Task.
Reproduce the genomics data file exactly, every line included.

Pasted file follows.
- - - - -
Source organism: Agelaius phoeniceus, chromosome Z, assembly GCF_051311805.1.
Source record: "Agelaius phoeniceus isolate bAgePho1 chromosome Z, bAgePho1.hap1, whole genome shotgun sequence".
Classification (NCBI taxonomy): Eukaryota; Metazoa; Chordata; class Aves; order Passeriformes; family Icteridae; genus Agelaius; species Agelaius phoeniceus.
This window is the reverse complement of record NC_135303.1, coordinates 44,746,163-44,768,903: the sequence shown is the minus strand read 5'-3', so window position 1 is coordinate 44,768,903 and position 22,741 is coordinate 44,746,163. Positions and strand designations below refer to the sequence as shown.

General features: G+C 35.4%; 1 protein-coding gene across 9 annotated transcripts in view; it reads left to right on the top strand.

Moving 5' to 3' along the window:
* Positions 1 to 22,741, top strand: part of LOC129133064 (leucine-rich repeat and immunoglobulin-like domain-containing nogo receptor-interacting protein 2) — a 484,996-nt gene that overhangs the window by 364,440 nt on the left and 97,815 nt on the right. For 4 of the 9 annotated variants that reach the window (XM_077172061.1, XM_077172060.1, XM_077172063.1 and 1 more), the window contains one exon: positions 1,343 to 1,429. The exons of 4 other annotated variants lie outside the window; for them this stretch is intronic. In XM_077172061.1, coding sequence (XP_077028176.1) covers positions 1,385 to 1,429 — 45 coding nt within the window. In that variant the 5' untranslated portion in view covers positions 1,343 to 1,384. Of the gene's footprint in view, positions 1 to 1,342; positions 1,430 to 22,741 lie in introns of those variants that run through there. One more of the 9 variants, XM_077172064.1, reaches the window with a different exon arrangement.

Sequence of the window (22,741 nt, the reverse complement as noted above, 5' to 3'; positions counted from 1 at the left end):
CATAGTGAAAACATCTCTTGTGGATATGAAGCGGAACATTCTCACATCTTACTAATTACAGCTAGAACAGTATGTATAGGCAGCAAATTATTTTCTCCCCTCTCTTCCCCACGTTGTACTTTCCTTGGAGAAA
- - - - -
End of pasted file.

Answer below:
Source organism: Agelaius phoeniceus, chromosome Z, assembly GCF_051311805.1.
Source record: "Agelaius phoeniceus isolate bAgePho1 chromosome Z, bAgePho1.hap1, whole genome shotgun sequence".
Classification (NCBI taxonomy): Eukaryota; Metazoa; Chordata; class Aves; order Passeriformes; family Icteridae; genus Agelaius; species Agelaius phoeniceus.
This window is the reverse complement of record NC_135303.1, coordinates 44,746,163-44,768,903: the sequence shown is the minus strand read 5'-3', so window position 1 is coordinate 44,768,903 and position 22,741 is coordinate 44,746,163. Positions and strand designations below refer to the sequence as shown.

General features: G+C 35.4%; 1 protein-coding gene across 9 annotated transcripts in view; it reads left to right on the top strand.

Moving 5' to 3' along the window:
* Positions 1 to 22,741, top strand: part of LOC129133064 (leucine-rich repeat and immunoglobulin-like domain-containing nogo receptor-interacting protein 2) — a 484,996-nt gene that overhangs the window by 364,440 nt on the left and 97,815 nt on the right. For 4 of the 9 annotated variants that reach the window (XM_077172061.1, XM_077172060.1, XM_077172063.1 and 1 more), the window contains one exon: positions 1,343 to 1,429. The exons of 4 other annotated variants lie outside the window; for them this stretch is intronic. In XM_077172061.1, coding sequence (XP_077028176.1) covers positions 1,385 to 1,429 — 45 coding nt within the window. In that variant the 5' untranslated portion in view covers positions 1,343 to 1,384. Of the gene's footprint in view, positions 1 to 1,342; positions 1,430 to 22,741 lie in introns of those variants that run through there. One more of the 9 variants, XM_077172064.1, reaches the window with a different exon arrangement.

Sequence of the window (22,741 nt, the reverse complement as noted above, 5' to 3'; positions counted from 1 at the left end):
CATAGTGAAAACATCTCTTGTGGATATGAAGCGGAACATTCTCACATCTTACTAATTACAGCTAGAACAGTATGTATAGGCAGCAAATTATTTTCTCCCCTCTCTTCCCCACGTTGTACTTTCCTTGGAGAAA